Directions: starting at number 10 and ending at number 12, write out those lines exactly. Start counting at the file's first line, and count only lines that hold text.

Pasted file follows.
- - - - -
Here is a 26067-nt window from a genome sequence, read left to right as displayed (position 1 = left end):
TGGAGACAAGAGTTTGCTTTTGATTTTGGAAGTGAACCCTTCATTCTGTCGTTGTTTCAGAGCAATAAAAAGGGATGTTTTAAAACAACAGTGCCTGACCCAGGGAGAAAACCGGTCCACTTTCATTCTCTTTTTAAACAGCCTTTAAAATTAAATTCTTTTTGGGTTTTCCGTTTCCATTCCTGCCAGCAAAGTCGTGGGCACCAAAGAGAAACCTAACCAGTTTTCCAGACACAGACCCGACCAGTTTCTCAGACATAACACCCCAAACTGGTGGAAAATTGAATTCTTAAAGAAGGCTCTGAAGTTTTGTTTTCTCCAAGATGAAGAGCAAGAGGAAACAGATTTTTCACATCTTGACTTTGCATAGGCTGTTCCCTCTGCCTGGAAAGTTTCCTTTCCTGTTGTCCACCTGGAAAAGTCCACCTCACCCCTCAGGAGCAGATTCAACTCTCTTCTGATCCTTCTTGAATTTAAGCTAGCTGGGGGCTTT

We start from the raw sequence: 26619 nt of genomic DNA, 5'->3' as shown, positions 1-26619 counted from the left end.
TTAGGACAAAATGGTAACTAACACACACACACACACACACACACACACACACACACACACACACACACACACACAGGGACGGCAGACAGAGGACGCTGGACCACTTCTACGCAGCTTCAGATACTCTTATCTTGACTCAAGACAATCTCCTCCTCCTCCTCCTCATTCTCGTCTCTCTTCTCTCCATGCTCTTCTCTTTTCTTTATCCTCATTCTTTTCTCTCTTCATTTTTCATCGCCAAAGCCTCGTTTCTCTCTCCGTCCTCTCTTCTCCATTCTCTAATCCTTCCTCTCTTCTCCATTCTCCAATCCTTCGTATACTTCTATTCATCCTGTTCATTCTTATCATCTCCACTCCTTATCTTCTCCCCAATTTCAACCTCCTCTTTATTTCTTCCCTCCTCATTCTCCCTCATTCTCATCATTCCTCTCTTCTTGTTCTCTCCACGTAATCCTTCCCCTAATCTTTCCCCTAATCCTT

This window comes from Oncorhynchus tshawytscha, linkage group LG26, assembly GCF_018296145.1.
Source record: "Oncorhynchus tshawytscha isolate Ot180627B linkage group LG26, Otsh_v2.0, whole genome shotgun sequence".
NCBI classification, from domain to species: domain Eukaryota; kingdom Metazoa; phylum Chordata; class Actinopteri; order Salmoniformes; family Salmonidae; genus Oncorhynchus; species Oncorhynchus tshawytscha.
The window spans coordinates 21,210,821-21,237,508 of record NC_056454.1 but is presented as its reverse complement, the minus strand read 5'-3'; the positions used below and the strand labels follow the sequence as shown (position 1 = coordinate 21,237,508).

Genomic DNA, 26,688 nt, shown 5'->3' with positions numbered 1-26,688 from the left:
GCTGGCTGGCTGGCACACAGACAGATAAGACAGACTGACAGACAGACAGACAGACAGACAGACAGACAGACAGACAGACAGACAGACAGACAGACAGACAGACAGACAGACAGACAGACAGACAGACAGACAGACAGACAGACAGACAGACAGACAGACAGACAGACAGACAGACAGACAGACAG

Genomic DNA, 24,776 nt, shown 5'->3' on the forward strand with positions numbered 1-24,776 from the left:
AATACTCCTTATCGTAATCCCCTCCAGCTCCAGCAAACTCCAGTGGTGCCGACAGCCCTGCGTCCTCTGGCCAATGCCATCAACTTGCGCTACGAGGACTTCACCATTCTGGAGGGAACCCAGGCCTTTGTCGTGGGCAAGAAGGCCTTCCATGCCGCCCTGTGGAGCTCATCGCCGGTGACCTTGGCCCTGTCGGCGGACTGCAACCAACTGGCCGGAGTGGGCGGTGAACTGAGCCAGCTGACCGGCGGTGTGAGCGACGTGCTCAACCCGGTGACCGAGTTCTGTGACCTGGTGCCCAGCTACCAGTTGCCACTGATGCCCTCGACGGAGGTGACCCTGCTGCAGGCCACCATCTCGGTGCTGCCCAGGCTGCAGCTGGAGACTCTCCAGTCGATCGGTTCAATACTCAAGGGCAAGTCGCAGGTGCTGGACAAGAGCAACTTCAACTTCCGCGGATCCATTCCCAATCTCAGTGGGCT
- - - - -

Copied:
GCTGGCTGGCTGGCACACAGACAGATAAGACAGACTGACAGACAGACAGACAGACAGACAGACAGACAGACAGACAGACAGACAGACAGACAGACAGACAGACAGACAGACAGACAGACAGACAGACAGACAGACAGACAGACAGACAGACAGACAGACAGACAGACAGACAGACAGACAGACAG

Genomic DNA, 24,776 nt, shown 5'->3' on the forward strand with positions numbered 1-24,776 from the left:
AATACTCCTTATCGTAATCCCCTCCAGCTCCAGCAAACTCCAGTGGTGCCGACAGCCCTGCGTCCTCTGGCCAATGCCATCAACTTGCGCTACGAGGACTTCACCATTCTGGAGGGAACCCAGGCCTTTGTCGTGGGCAAGAAGGCCTTCCATGCCGCCCTGTGGAGCTCATCGCCGGTGACCTTGGCCCTGTCGGCGGACTGCAACCAACTGGCCGGAGTGGGCGGTGAACTGAGCCAGCTGACCGGCGGTGTGAGCGACGTGCTCAACCCGGTGACCGAGTTCTGTGACCTGGTGCCCAGCTACCAGTTGCCACTGATGCCCTCGACGGAGGTGACCCTGCTGCAGGCCACCATCTCGGTGCTGCCCAGGCTGCAGCTGGAGACTCTCCAGTCGATCGGTTCAATACTCAAGGGCAAGTCGCAGGTGCTGGACAAGAGCAACTTCAACTTCCGCGGATCCATTCCCAATCTCAGTGGGCT